Pope Francis has accepted the resignation of Washington Cardinal Donald Wuerl after he became entangled in two major sexual abuse and cover-up scandals and lost the support of many in his flock.
Wuerl, who turns 78 in November, becomes the most prominent head to roll in the scandal roiling the Catholic Church after his predecessor as Washington archbishop, Theodore McCarrick, was forced to resign as cardinal over allegations he sexually abused at least two minors and adult seminarians.
A Vatican statement Friday said Francis had accepted Wuerl’s resignation, but named no replacement; Wuerl’s office said he had been asked to stay on in a temporary capacity until a new archbishop is found.
The decision came after months in which Wuerl initially downplayed the scandal, insisted on his own good record, but then progressively came to the conclusion that he could no longer lead the archdiocese.
Wuerl had submitted his resignation to Francis nearly three years ago, when he turned 75, the normal retirement age for bishops. But Francis kept him on, as popes tend to do with able-bodied bishops who share their pastoral priorities.
But a grand jury report issued in August on rampant sex abuse in six Pennsylvania dioceses accused Wuerl of helping to protect some child-molesting priests while he was bishop of Pittsburgh from 1988 to 2006. Simultaneously, Wuerl faced widespread skepticism over his insistence that he knew nothing about years of alleged sexual misconduct by McCarrick.
Wuerl has not been charged with any wrongdoing but was named numerous times in the grand jury report, which details instances in which he allowed priests accused of misconduct to be reassigned or reinstated.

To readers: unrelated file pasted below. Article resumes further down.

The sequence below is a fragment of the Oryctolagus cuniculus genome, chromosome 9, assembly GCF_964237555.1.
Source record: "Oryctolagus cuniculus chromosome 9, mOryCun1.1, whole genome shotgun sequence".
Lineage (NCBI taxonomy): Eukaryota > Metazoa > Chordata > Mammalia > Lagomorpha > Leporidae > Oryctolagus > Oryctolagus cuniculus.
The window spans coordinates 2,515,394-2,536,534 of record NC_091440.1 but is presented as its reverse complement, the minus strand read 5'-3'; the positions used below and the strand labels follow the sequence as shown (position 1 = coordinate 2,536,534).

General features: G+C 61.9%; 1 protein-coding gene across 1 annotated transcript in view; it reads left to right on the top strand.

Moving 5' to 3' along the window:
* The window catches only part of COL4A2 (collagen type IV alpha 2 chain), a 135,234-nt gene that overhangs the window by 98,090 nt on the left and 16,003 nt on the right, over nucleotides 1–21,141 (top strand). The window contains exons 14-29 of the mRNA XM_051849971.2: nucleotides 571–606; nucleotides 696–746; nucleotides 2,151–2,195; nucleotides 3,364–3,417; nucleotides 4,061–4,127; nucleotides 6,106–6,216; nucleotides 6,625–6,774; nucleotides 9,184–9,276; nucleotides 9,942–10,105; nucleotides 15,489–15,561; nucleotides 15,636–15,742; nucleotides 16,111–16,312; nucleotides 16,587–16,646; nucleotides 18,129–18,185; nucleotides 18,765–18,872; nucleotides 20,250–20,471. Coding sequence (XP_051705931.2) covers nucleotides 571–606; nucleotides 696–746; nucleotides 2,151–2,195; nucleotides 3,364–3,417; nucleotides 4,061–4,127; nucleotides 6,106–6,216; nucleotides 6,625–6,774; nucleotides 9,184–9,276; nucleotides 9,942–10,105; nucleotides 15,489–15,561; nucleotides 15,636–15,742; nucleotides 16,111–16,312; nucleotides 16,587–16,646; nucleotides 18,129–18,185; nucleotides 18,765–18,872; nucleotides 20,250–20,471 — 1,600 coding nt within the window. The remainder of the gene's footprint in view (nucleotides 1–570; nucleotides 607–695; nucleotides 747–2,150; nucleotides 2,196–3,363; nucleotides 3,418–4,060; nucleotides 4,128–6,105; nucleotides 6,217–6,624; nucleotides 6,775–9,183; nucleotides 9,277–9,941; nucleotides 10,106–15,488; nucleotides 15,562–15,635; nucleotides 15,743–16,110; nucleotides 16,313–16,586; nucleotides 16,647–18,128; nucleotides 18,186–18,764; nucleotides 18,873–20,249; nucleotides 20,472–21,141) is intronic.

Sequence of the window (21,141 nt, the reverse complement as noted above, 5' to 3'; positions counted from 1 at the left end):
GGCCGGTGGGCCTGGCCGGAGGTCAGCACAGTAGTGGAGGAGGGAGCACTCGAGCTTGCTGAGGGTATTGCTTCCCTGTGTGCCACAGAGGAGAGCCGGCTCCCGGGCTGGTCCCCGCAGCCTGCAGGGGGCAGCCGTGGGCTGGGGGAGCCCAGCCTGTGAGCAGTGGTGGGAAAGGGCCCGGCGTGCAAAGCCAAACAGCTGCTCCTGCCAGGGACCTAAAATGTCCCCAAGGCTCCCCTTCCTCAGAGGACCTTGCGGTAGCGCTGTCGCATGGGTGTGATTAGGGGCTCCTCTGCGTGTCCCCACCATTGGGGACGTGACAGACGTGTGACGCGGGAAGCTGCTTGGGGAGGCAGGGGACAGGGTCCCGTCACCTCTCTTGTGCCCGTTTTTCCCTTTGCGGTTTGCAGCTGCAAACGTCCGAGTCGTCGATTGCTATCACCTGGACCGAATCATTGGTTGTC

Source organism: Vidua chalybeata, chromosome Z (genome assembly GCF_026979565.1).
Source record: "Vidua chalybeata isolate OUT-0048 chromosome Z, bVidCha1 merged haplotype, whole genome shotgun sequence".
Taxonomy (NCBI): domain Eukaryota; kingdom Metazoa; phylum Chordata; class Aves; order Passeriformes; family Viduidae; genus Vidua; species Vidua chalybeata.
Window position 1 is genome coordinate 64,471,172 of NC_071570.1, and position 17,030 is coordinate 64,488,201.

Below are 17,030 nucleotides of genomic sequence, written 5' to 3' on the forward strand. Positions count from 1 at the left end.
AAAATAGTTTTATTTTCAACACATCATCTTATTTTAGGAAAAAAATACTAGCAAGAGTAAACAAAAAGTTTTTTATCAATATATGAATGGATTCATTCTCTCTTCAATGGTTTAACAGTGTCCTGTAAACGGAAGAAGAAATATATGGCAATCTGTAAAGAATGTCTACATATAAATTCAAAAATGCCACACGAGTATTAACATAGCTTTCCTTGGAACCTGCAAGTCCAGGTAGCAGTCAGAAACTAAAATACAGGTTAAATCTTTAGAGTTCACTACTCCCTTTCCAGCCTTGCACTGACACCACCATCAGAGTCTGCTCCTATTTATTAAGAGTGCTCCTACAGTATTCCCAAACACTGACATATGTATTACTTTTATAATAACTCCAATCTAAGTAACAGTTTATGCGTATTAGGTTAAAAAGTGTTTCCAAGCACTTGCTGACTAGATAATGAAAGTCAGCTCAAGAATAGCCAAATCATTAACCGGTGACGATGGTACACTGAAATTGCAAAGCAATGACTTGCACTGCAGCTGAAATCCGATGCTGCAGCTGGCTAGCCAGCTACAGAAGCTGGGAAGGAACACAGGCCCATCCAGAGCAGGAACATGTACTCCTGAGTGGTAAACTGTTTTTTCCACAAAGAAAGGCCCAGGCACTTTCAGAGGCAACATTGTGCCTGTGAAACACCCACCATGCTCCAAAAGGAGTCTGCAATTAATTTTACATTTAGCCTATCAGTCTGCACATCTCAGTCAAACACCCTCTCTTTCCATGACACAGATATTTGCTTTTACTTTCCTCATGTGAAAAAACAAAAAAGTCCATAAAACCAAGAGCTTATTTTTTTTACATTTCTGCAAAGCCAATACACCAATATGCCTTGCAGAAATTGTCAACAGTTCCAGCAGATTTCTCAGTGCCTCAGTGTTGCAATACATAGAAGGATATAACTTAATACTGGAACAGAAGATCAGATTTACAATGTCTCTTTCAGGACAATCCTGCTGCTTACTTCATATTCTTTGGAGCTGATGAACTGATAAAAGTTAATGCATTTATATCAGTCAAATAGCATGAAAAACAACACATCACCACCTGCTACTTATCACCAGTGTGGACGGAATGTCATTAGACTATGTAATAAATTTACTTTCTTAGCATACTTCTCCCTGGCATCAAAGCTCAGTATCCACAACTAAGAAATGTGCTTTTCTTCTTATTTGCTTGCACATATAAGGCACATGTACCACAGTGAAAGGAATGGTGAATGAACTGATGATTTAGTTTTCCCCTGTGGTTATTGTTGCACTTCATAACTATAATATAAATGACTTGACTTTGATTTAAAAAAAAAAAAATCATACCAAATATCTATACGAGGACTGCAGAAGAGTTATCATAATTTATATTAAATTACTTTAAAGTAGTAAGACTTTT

In one case cited in the report, Wuerl – acting on a doctor’s recommendation – enabled priest William O’Malley to return to active ministry as a canonical consultant in 1998 despite allegations of abuse lodged against him in the past and his own admission that he was sexually interested in adolescents. Years later, according to the report, six more people alleged that they were sexually assaulted by O’Malley, in some cases after he had been reinstated.
In another case, Wuerl returned a priest to active ministry in 1995 despite having received multiple complaints that the priest, George Zirwas, had molested boys in the late 1980s.
Wuerl apologized for the damage inflicted on the victims but also defended his efforts to combat clergy sex abuse.
His defenders have cited a case that surfaced in 1988, when a 19-year-old former seminarian, Tim Bendig, filed a lawsuit accusing a priest, Anthony Cipolla, of molesting him. Wuerl initially questioned Bendig’s account but later accepted it and moved to oust Cipolla from the priesthood. The Vatican’s highest court ordered Wuerl to restore Cipolla to the ministry, but Wuerl resisted and, after two years of legal procedures, prevailed in preventing Cipolla’s return.
“No bishop or cardinal in the nation has had a more consistent and courageous record than Donald Wuerl in addressing priestly sexual abuse,” contends Bill Donahue, president of the Catholic League.
The Rev. Thomas Reese, a Jesuit priest who writes for Religion News Service, described Wuerl as an ideological moderate.
“He was totally enthusiastic about John Paul II, and then Pope Benedict, and now he’s totally enthusiastic about Pope Francis,” Reese said. “There are not many people in the church who are totally enthusiastic about all three of them.”
Numerous conservative Catholic activists and commentators, though, considered him too tolerant of the LGBT community and too liberal on some other issues. They resented his pivotal role a decade ago in resisting a push by some of his fellow bishops to deny Communion to Catholic politicians who support the right to abortion.
Wuerl was born in Pittsburgh, attended Catholic University in Washington and received a doctorate in theology from the University of Saint Thomas in Rome. He joined the priesthood in 1966, was ordained a bishop by Pope John Paul II in 1986, and served briefly as auxiliary bishop in Seattle before going to Pittsburgh.
Crary reported from New York.